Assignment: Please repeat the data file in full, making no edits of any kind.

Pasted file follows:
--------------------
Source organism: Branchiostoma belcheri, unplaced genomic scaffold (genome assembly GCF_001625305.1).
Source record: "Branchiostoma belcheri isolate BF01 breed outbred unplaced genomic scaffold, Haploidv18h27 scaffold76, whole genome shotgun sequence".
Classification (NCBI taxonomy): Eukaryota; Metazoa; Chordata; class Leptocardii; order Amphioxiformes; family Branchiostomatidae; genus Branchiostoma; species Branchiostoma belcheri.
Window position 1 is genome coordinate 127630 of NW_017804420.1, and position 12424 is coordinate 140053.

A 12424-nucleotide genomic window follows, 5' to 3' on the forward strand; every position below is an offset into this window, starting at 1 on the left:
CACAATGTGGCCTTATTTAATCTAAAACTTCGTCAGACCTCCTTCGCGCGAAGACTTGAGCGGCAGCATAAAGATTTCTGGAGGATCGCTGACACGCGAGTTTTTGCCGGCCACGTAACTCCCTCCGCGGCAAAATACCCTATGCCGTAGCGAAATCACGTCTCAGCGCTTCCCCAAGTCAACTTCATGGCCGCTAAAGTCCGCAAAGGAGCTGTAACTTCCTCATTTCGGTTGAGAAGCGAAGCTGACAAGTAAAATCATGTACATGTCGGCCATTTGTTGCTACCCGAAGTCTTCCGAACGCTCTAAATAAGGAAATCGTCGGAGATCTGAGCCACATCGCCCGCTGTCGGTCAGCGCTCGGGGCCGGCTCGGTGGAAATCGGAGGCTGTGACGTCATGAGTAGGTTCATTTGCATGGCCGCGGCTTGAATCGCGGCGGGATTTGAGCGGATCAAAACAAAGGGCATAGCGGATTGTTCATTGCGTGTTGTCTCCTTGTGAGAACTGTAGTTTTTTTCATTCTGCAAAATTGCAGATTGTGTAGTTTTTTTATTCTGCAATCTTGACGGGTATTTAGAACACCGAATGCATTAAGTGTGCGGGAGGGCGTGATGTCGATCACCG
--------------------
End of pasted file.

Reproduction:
Source organism: Branchiostoma belcheri, unplaced genomic scaffold (genome assembly GCF_001625305.1).
Source record: "Branchiostoma belcheri isolate BF01 breed outbred unplaced genomic scaffold, Haploidv18h27 scaffold76, whole genome shotgun sequence".
Classification (NCBI taxonomy): Eukaryota; Metazoa; Chordata; class Leptocardii; order Amphioxiformes; family Branchiostomatidae; genus Branchiostoma; species Branchiostoma belcheri.
Window position 1 is genome coordinate 127630 of NW_017804420.1, and position 12424 is coordinate 140053.

A 12424-nucleotide genomic window follows, 5' to 3' on the forward strand; every position below is an offset into this window, starting at 1 on the left:
CACAATGTGGCCTTATTTAATCTAAAACTTCGTCAGACCTCCTTCGCGCGAAGACTTGAGCGGCAGCATAAAGATTTCTGGAGGATCGCTGACACGCGAGTTTTTGCCGGCCACGTAACTCCCTCCGCGGCAAAATACCCTATGCCGTAGCGAAATCACGTCTCAGCGCTTCCCCAAGTCAACTTCATGGCCGCTAAAGTCCGCAAAGGAGCTGTAACTTCCTCATTTCGGTTGAGAAGCGAAGCTGACAAGTAAAATCATGTACATGTCGGCCATTTGTTGCTACCCGAAGTCTTCCGAACGCTCTAAATAAGGAAATCGTCGGAGATCTGAGCCACATCGCCCGCTGTCGGTCAGCGCTCGGGGCCGGCTCGGTGGAAATCGGAGGCTGTGACGTCATGAGTAGGTTCATTTGCATGGCCGCGGCTTGAATCGCGGCGGGATTTGAGCGGATCAAAACAAAGGGCATAGCGGATTGTTCATTGCGTGTTGTCTCCTTGTGAGAACTGTAGTTTTTTTCATTCTGCAAAATTGCAGATTGTGTAGTTTTTTTATTCTGCAATCTTGACGGGTATTTAGAACACCGAATGCATTAAGTGTGCGGGAGGGCGTGATGTCGATCACCG